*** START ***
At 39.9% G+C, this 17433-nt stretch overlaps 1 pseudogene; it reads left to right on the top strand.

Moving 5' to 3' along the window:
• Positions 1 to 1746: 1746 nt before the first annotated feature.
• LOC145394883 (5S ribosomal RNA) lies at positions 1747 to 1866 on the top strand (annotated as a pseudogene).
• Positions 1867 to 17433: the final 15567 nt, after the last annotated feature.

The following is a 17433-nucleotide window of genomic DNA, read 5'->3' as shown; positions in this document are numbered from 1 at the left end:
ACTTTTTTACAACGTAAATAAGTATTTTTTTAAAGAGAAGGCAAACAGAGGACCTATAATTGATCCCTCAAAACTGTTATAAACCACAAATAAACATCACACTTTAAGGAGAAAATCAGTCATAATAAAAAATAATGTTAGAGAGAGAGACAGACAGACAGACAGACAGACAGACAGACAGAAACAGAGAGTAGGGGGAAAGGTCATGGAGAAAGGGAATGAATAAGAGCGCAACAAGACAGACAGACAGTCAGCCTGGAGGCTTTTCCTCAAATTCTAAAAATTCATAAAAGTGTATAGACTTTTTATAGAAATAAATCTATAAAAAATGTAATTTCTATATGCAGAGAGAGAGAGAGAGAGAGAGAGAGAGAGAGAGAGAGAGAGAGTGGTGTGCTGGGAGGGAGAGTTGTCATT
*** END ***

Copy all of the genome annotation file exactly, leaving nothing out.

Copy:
At 39.9% G+C, this 17433-nt stretch overlaps 1 pseudogene; it reads left to right on the top strand.

Moving 5' to 3' along the window:
• Positions 1 to 1746: 1746 nt before the first annotated feature.
• LOC145394883 (5S ribosomal RNA) lies at positions 1747 to 1866 on the top strand (annotated as a pseudogene).
• Positions 1867 to 17433: the final 15567 nt, after the last annotated feature.

The following is a 17433-nucleotide window of genomic DNA, read 5'->3' as shown; positions in this document are numbered from 1 at the left end:
ACTTTTTTACAACGTAAATAAGTATTTTTTTAAAGAGAAGGCAAACAGAGGACCTATAATTGATCCCTCAAAACTGTTATAAACCACAAATAAACATCACACTTTAAGGAGAAAATCAGTCATAATAAAAAATAATGTTAGAGAGAGAGACAGACAGACAGACAGACAGACAGACAGACAGAAACAGAGAGTAGGGGGAAAGGTCATGGAGAAAGGGAATGAATAAGAGCGCAACAAGACAGACAGACAGTCAGCCTGGAGGCTTTTCCTCAAATTCTAAAAATTCATAAAAGTGTATAGACTTTTTATAGAAATAAATCTATAAAAAATGTAATTTCTATATGCAGAGAGAGAGAGAGAGAGAGAGAGAGAGAGAGAGAGAGAGAGAGTGGTGTGCTGGGAGGGAGAGTTGTCATT